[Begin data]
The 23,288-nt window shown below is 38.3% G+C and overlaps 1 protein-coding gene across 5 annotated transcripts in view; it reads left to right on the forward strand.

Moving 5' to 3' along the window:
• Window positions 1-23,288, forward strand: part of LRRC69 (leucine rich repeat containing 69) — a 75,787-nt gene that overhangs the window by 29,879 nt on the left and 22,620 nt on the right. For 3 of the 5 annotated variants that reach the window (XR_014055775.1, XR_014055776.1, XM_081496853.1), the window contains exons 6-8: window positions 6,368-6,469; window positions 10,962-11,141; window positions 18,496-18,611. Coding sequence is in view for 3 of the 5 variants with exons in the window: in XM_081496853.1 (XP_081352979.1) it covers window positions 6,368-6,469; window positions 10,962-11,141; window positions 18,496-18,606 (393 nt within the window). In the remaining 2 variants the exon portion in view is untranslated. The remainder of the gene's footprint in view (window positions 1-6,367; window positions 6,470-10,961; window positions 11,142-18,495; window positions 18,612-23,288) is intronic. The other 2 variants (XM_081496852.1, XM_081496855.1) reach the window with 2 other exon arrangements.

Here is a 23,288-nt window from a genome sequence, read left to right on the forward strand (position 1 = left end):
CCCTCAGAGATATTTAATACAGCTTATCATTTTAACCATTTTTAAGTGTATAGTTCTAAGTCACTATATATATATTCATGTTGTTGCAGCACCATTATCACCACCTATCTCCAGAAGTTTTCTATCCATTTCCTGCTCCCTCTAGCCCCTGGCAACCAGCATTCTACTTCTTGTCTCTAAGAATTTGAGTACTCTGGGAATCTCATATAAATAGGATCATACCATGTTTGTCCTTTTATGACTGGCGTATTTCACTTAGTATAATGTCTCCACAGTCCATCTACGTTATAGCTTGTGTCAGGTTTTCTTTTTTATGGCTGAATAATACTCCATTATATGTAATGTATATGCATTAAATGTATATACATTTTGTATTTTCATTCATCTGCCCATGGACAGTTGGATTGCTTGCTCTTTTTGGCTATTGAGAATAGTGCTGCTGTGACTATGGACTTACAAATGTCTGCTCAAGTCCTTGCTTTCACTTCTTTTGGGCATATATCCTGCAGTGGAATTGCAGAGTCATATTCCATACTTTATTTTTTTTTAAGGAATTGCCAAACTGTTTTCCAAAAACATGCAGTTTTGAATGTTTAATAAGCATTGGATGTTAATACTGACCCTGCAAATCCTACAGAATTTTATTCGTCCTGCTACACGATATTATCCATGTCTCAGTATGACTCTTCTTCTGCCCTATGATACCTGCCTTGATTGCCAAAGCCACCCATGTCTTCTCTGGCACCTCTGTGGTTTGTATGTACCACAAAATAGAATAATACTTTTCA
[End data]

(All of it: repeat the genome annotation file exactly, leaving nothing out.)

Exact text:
The 23,288-nt window shown below is 38.3% G+C and overlaps 1 protein-coding gene across 5 annotated transcripts in view; it reads left to right on the forward strand.

Moving 5' to 3' along the window:
• Window positions 1-23,288, forward strand: part of LRRC69 (leucine rich repeat containing 69) — a 75,787-nt gene that overhangs the window by 29,879 nt on the left and 22,620 nt on the right. For 3 of the 5 annotated variants that reach the window (XR_014055775.1, XR_014055776.1, XM_081496853.1), the window contains exons 6-8: window positions 6,368-6,469; window positions 10,962-11,141; window positions 18,496-18,611. Coding sequence is in view for 3 of the 5 variants with exons in the window: in XM_081496853.1 (XP_081352979.1) it covers window positions 6,368-6,469; window positions 10,962-11,141; window positions 18,496-18,606 (393 nt within the window). In the remaining 2 variants the exon portion in view is untranslated. The remainder of the gene's footprint in view (window positions 1-6,367; window positions 6,470-10,961; window positions 11,142-18,495; window positions 18,612-23,288) is intronic. The other 2 variants (XM_081496852.1, XM_081496855.1) reach the window with 2 other exon arrangements.

Here is a 23,288-nt window from a genome sequence, read left to right on the forward strand (position 1 = left end):
CCCTCAGAGATATTTAATACAGCTTATCATTTTAACCATTTTTAAGTGTATAGTTCTAAGTCACTATATATATATTCATGTTGTTGCAGCACCATTATCACCACCTATCTCCAGAAGTTTTCTATCCATTTCCTGCTCCCTCTAGCCCCTGGCAACCAGCATTCTACTTCTTGTCTCTAAGAATTTGAGTACTCTGGGAATCTCATATAAATAGGATCATACCATGTTTGTCCTTTTATGACTGGCGTATTTCACTTAGTATAATGTCTCCACAGTCCATCTACGTTATAGCTTGTGTCAGGTTTTCTTTTTTATGGCTGAATAATACTCCATTATATGTAATGTATATGCATTAAATGTATATACATTTTGTATTTTCATTCATCTGCCCATGGACAGTTGGATTGCTTGCTCTTTTTGGCTATTGAGAATAGTGCTGCTGTGACTATGGACTTACAAATGTCTGCTCAAGTCCTTGCTTTCACTTCTTTTGGGCATATATCCTGCAGTGGAATTGCAGAGTCATATTCCATACTTTATTTTTTTTTAAGGAATTGCCAAACTGTTTTCCAAAAACATGCAGTTTTGAATGTTTAATAAGCATTGGATGTTAATACTGACCCTGCAAATCCTACAGAATTTTATTCGTCCTGCTACACGATATTATCCATGTCTCAGTATGACTCTTCTTCTGCCCTATGATACCTGCCTTGATTGCCAAAGCCACCCATGTCTTCTCTGGCACCTCTGTGGTTTGTATGTACCACAAAATAGAATAATACTTTTCA